Tracking CMMI’s Shift to Health Equity

Health equity is the latest focus of the Center for Medicare and Medicaid Innovation (CMMI), which was launched a decade ago to develop and test health care payment models with the goal of saving money for Medicare.  This push for health equity goes back to the very beginning of the Biden administration when he first issued an executive order (EO) on advancing health equity in January 2021.  What steps has CMMI taken to push for health equity since then, and how will CMMI pull it off?

CMMI’s shift to health equity kicked off in October 2021, when the center released a white paper announcing a “strategic refresh” that would judge the success of its models not just on whether they save money but also whether they improve health equity.  Of note, the white paper found that only six models of the more than 50 models CMMI currently has generated substantial savings for Medicare.

CMMI followed-up this strategic refresh in February 2022 when it launched the Accountable Care Organization (ACO) Realizing Equity, Access, and Community Health (REACH) Model, a redesign of the Global and Professional Direct Contracting (GPDC) Model.  A key feature of the ACO REACH model is a requirement for model participants to develop a health equity plan that identifies underserved communities and outlines initiatives to reduce health disparities within their beneficiary populations. 

The ACO REACH Model won’t be the last CMMI model to make health equity a cornerstone.  In March 2022, CMMI Director Liz Fowler said creating a health equity plan will  likely be a requirement for future innovation center models.

CMMI took another bold step on health equity in March 2022 when Chief Medical Officer Dora Lynn Hughes announced in a Health Affairs blog post that the innovation center has added “Advancing Health Equity” as one its five strategic objectives.  In the blog post, Hughes outlines ways CMMI intends to achieve this new objective:

  • Developing new models and updating existing models to promote and incentivize health equity, as demonstrated by the ACO REACH Model.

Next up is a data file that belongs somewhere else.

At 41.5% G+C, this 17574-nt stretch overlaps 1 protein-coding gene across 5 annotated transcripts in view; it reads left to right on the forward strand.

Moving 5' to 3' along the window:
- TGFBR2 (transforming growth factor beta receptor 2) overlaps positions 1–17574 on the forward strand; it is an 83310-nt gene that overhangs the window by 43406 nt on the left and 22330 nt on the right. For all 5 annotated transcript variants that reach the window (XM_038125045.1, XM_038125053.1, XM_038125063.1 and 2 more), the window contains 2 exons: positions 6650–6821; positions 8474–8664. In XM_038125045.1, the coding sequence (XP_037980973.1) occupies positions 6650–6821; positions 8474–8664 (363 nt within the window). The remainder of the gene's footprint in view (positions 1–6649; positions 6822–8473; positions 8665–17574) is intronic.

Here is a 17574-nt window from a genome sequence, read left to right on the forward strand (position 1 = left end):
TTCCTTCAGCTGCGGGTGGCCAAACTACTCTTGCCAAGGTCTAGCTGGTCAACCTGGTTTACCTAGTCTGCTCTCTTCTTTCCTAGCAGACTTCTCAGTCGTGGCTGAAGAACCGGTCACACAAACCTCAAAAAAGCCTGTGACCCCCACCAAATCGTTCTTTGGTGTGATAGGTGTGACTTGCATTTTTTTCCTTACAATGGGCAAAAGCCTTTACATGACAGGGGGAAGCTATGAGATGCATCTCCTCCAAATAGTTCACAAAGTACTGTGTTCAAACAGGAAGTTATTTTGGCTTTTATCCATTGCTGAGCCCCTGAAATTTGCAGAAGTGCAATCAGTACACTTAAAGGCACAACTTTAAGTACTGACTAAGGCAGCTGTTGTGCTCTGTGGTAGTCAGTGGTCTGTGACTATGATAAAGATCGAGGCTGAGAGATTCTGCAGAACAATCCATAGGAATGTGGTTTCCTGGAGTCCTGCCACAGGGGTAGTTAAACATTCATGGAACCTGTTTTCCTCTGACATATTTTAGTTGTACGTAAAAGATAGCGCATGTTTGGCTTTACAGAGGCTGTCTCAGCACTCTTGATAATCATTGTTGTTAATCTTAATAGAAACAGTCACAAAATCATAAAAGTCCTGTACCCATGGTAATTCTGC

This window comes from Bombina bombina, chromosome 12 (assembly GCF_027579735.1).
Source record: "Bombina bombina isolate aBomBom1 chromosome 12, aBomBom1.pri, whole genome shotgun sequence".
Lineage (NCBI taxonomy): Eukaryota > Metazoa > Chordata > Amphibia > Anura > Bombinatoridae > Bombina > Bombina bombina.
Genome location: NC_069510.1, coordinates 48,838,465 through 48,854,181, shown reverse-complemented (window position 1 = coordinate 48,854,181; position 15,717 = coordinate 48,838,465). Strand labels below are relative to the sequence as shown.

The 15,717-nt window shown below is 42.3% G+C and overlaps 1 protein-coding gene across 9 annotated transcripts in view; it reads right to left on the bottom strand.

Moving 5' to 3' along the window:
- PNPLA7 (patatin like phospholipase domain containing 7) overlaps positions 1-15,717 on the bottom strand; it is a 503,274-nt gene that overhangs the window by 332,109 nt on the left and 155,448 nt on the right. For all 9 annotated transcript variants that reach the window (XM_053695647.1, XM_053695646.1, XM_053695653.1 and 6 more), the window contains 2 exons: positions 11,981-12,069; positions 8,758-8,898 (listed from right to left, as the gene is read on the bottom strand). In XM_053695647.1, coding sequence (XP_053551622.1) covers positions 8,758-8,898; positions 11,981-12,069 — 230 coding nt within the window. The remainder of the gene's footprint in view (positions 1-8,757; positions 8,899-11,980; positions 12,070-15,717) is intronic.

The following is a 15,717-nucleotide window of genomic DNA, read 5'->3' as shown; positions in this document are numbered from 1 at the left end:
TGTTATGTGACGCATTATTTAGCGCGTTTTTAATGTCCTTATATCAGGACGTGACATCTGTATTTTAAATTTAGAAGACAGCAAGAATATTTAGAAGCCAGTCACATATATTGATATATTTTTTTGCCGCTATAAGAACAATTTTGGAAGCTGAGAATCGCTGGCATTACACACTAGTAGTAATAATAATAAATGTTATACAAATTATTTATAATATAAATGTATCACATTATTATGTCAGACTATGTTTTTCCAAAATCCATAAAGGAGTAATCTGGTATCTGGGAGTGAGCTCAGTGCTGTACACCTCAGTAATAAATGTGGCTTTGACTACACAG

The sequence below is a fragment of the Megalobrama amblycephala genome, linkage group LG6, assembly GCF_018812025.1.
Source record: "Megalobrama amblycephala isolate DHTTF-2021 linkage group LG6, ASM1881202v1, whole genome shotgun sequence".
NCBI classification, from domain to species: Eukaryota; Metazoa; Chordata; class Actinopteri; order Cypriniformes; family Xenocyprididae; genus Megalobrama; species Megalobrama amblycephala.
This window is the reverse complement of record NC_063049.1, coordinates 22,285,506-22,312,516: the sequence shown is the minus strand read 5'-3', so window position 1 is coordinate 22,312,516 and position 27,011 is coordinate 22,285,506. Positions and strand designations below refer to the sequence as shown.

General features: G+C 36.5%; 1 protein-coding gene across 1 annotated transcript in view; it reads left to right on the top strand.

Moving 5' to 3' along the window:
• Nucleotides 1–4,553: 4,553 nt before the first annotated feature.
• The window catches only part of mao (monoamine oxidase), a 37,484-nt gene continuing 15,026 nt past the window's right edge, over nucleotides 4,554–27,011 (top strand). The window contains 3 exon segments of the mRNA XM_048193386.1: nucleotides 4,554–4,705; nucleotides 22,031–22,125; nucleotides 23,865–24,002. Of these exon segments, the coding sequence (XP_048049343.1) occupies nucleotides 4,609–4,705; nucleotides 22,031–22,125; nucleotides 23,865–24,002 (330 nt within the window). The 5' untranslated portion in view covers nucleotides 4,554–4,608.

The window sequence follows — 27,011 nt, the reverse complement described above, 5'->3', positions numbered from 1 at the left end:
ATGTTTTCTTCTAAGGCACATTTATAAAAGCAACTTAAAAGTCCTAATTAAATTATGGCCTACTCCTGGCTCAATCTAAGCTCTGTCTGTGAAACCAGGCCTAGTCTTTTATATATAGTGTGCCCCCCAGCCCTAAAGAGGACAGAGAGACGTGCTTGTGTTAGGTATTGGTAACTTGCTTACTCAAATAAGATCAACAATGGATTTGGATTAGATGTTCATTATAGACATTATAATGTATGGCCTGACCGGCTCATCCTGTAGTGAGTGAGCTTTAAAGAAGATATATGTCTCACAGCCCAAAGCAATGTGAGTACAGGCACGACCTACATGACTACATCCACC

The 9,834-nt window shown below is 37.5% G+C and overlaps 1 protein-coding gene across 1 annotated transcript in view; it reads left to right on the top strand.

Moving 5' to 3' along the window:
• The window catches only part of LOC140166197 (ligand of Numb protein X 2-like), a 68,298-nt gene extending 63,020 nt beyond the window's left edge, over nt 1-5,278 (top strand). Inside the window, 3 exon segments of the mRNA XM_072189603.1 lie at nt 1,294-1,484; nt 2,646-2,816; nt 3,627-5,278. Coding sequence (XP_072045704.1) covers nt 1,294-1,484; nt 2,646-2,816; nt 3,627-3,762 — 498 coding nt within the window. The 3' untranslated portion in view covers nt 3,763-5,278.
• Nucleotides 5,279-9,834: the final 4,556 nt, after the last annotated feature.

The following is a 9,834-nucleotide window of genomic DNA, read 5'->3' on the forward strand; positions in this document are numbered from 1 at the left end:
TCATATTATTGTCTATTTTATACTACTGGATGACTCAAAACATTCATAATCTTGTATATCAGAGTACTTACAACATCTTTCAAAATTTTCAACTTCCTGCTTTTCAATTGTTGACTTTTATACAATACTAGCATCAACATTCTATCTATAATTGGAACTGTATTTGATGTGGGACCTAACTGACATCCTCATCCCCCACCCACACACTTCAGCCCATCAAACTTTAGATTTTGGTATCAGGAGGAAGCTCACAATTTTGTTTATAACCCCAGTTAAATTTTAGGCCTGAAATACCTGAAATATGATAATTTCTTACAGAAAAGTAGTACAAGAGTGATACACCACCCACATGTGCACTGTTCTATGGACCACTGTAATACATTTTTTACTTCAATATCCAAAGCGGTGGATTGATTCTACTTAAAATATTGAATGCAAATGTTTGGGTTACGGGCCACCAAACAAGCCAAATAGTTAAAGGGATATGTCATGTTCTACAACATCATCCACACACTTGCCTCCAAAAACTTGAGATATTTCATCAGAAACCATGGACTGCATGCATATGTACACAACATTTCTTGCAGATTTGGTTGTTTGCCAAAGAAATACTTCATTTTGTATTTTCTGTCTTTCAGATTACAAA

• Increasing the participation of safety net providers to ensure models reach underserved communities.
  • Increasing collection and analysis of equity data, primarily by coordinating with other offices in the Department of Health and Human Services (HHS).
  • Monitoring and evaluating models for health equity impact by analyzing beneficiary experience and equity assessments.

Can CMMI pull off its health equity goals?  After all, only a fraction of the center’s 50 models achieved the goal of saving Medicare money, which makes the center’s capability to tack on and carry out another goal seem overly ambitious.

Fortunately, CMMI has a plan.  In her blog post, Hughes stated that the center will have to collaborate with offices and agencies across HHS, particularly those focused on social determinants of health like food, housing, and transportation.  Outside of the government, Hughes said CMMI is already meeting with groups that have not previously engaged with the center, like community-based organizations and patient advocacy groups, and that CMMI is hosting roundtable discussions on health equity to help inform its work. 

On top of this, the Centers for Medicare and Medicaid Services (CMS) is working hard to advance health care interoperability, which CMS Administrator Chiquita Brooks-LaSure said in March 2022 is essential to addressing the “inequities in our health care system.”  Better data collection is one of the four ways CMMI hopes it will achieve its health equity goal, and Brooks-La Sure recently announced that CMS will soon publish a rule on health data exchange.  While CMMI’s success at creating models that reduce Medicare costs may be limited at best, the center has laid out some specific actions it hopes to take to achieve its new goal, increasing the odds this goal can become reality.